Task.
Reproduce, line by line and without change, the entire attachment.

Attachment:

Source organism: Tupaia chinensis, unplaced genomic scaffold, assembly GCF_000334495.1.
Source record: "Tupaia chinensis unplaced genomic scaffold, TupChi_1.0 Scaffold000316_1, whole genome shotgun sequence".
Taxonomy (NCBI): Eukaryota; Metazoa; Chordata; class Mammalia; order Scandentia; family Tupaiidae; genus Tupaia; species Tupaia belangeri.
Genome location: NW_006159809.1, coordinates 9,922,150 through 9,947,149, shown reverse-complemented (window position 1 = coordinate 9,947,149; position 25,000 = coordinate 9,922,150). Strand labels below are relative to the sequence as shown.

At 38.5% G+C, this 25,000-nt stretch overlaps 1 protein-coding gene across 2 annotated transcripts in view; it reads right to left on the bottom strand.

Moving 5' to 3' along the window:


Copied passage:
Source organism: Tupaia chinensis, unplaced genomic scaffold, assembly GCF_000334495.1.
Source record: "Tupaia chinensis unplaced genomic scaffold, TupChi_1.0 Scaffold000316_1, whole genome shotgun sequence".
Taxonomy (NCBI): Eukaryota; Metazoa; Chordata; class Mammalia; order Scandentia; family Tupaiidae; genus Tupaia; species Tupaia belangeri.
Genome location: NW_006159809.1, coordinates 9,922,150 through 9,947,149, shown reverse-complemented (window position 1 = coordinate 9,947,149; position 25,000 = coordinate 9,922,150). Strand labels below are relative to the sequence as shown.

At 38.5% G+C, this 25,000-nt stretch overlaps 1 protein-coding gene across 2 annotated transcripts in view; it reads right to left on the bottom strand.

Moving 5' to 3' along the window: